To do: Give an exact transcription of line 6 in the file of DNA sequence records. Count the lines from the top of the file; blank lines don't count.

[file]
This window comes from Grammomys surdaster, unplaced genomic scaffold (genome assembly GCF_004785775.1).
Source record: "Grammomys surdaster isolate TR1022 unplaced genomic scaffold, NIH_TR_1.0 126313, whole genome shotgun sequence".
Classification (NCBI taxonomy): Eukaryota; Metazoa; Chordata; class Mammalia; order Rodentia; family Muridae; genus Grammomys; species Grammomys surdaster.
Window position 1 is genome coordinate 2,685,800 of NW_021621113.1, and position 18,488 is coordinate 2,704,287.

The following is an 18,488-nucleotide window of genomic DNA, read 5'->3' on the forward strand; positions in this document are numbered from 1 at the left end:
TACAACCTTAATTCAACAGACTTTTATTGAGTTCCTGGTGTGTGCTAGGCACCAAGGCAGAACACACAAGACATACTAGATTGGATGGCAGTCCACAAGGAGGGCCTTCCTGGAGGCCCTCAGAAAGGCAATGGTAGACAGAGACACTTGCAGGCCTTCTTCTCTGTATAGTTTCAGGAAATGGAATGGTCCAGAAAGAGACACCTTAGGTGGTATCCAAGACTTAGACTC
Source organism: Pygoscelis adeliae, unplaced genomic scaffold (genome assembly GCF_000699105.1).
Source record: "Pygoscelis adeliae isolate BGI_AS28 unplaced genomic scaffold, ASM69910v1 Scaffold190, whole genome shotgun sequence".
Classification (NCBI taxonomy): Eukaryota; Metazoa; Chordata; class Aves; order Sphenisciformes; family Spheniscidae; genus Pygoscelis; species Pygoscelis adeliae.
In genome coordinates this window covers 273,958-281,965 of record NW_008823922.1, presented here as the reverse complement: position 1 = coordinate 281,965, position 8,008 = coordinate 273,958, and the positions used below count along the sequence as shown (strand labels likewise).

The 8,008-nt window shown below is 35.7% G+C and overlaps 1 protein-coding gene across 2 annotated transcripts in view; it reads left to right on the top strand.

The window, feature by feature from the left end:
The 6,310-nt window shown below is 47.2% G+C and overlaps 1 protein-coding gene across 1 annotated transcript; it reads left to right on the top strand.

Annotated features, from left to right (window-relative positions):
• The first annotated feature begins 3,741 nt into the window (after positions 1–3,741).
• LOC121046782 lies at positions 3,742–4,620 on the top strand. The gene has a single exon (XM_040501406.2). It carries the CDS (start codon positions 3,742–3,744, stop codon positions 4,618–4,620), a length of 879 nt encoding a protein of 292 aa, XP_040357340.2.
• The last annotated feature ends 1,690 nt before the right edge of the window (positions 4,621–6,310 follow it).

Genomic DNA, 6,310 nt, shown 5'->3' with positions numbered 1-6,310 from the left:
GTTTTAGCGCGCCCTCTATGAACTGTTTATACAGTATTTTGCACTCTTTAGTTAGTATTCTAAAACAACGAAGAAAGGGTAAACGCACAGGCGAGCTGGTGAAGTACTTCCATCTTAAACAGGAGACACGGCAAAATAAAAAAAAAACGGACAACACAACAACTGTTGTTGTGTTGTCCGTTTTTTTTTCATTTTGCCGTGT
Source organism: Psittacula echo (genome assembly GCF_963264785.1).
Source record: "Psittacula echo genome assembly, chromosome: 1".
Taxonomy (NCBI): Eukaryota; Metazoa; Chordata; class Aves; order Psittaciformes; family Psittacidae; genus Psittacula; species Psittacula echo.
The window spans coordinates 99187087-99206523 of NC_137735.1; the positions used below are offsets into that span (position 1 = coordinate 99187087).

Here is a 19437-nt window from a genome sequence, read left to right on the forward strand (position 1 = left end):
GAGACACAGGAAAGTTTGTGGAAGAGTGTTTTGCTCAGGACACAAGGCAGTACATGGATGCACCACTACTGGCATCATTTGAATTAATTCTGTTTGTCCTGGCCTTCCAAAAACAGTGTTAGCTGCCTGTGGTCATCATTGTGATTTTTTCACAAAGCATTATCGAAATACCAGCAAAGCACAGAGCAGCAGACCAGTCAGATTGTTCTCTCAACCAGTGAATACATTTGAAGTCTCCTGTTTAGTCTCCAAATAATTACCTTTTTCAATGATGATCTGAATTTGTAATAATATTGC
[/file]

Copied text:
TACAACCTTAATTCAACAGACTTTTATTGAGTTCCTGGTGTGTGCTAGGCACCAAGGCAGAACACACAAGACATACTAGATTGGATGGCAGTCCACAAGGAGGGCCTTCCTGGAGGCCCTCAGAAAGGCAATGGTAGACAGAGACACTTGCAGGCCTTCTTCTCTGTATAGTTTCAGGAAATGGAATGGTCCAGAAAGAGACACCTTAGGTGGTATCCAAGACTTAGACTC